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ferromagnetic

A material, such as iron and nickel, that can be easily magnetized. See MRAM.



MRAM

(Magnetic RAM) A non-volatile, random access memory technology that is designed to initially replace flash memory and, potentially, DRAM memory. MRAM uses magnetic, thin film elements on a silicon substrate that can be built on the same chip with the logic circuits. DRAM, SRAM and flash memories cannot all be embedded on the CPU chip.

Although many large companies, such as IBM and Intel, are working on MRAM, NVE Corporation, Eden Prairie, MN (www.nve.com) is a small company that is a leader in this field with more than 30 patents.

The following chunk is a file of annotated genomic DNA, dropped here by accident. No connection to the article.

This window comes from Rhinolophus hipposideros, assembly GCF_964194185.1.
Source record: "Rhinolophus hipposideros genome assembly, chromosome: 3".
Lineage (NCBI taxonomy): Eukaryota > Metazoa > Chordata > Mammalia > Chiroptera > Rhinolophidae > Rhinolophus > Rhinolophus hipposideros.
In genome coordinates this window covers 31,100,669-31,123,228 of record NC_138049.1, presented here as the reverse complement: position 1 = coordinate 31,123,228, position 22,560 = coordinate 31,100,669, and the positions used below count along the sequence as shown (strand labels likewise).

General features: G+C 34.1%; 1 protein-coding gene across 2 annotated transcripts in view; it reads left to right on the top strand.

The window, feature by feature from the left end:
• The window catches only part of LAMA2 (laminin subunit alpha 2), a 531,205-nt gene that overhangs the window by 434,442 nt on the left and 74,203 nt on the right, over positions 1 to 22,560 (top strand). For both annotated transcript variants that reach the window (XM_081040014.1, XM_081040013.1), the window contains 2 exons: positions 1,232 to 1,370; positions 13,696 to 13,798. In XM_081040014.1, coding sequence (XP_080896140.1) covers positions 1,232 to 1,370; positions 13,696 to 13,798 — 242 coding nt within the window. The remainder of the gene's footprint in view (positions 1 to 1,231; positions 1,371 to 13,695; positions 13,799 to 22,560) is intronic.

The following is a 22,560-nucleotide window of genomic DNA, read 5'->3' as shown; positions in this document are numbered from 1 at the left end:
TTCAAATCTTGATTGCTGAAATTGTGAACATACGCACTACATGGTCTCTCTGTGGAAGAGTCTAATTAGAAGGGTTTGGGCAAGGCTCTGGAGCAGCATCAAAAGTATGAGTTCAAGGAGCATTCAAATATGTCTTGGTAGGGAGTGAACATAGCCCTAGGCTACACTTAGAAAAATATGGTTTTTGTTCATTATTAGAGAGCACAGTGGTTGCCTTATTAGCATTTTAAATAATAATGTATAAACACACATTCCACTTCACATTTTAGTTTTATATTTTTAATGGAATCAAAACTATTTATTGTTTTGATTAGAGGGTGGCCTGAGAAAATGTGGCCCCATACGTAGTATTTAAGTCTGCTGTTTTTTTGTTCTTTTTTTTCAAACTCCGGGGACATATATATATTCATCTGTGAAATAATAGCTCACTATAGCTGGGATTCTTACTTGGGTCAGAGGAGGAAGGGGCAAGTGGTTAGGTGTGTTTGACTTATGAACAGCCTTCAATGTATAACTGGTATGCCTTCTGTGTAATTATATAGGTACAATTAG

Similar and Different
Writing bits in MRAM is similar to magnetic disks and early magnetic core storage. The 0s and 1s are created by different polarizations of the electrons within a ferromagnetic material. The major difference between MRAM and other magnetic technologies is in the reading. MRAM uses a tunnel junction, and the bit is read as the resistance in that junction. See future memory chips, spintronics and core storage.




A Magnetoresisive RAM Bit
This diagram shows one magnetic bit in the Magnetoresistive RAM technology from NVE Corporation (www.nve.com). The data state (0 or 1) is determined by the polarization of the tunnel junction, and the bit is read as the resistance in that junction.






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